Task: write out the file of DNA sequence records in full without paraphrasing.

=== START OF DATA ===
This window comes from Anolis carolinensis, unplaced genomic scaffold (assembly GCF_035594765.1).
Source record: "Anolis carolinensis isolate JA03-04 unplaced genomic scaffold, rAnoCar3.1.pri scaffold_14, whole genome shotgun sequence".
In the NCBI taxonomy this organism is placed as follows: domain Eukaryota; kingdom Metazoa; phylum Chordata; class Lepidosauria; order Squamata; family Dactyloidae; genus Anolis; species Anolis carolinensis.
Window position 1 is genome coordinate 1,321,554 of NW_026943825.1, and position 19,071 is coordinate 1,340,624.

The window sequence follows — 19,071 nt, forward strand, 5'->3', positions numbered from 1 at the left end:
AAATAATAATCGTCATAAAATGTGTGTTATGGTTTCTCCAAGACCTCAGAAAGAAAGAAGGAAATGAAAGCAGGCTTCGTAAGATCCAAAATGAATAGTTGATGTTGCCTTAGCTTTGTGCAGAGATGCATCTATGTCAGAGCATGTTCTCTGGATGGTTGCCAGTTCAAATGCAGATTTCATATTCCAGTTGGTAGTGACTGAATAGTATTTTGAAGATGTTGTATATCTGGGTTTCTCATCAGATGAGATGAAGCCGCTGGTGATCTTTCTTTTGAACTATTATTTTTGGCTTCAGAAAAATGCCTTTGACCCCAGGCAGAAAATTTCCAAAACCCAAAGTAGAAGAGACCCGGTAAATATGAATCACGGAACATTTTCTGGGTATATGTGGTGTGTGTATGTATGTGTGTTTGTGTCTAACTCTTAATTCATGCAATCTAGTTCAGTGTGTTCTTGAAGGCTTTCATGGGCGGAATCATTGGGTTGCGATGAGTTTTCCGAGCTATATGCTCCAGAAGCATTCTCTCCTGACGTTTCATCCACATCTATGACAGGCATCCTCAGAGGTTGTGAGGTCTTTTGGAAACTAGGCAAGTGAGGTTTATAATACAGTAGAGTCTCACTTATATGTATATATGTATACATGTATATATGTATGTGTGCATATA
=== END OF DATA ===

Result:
This window comes from Anolis carolinensis, unplaced genomic scaffold (assembly GCF_035594765.1).
Source record: "Anolis carolinensis isolate JA03-04 unplaced genomic scaffold, rAnoCar3.1.pri scaffold_14, whole genome shotgun sequence".
In the NCBI taxonomy this organism is placed as follows: domain Eukaryota; kingdom Metazoa; phylum Chordata; class Lepidosauria; order Squamata; family Dactyloidae; genus Anolis; species Anolis carolinensis.
Window position 1 is genome coordinate 1,321,554 of NW_026943825.1, and position 19,071 is coordinate 1,340,624.

The window sequence follows — 19,071 nt, forward strand, 5'->3', positions numbered from 1 at the left end:
AAATAATAATCGTCATAAAATGTGTGTTATGGTTTCTCCAAGACCTCAGAAAGAAAGAAGGAAATGAAAGCAGGCTTCGTAAGATCCAAAATGAATAGTTGATGTTGCCTTAGCTTTGTGCAGAGATGCATCTATGTCAGAGCATGTTCTCTGGATGGTTGCCAGTTCAAATGCAGATTTCATATTCCAGTTGGTAGTGACTGAATAGTATTTTGAAGATGTTGTATATCTGGGTTTCTCATCAGATGAGATGAAGCCGCTGGTGATCTTTCTTTTGAACTATTATTTTTGGCTTCAGAAAAATGCCTTTGACCCCAGGCAGAAAATTTCCAAAACCCAAAGTAGAAGAGACCCGGTAAATATGAATCACGGAACATTTTCTGGGTATATGTGGTGTGTGTATGTATGTGTGTTTGTGTCTAACTCTTAATTCATGCAATCTAGTTCAGTGTGTTCTTGAAGGCTTTCATGGGCGGAATCATTGGGTTGCGATGAGTTTTCCGAGCTATATGCTCCAGAAGCATTCTCTCCTGACGTTTCATCCACATCTATGACAGGCATCCTCAGAGGTTGTGAGGTCTTTTGGAAACTAGGCAAGTGAGGTTTATAATACAGTAGAGTCTCACTTATATGTATATATGTATACATGTATATATGTATGTGTGCATATA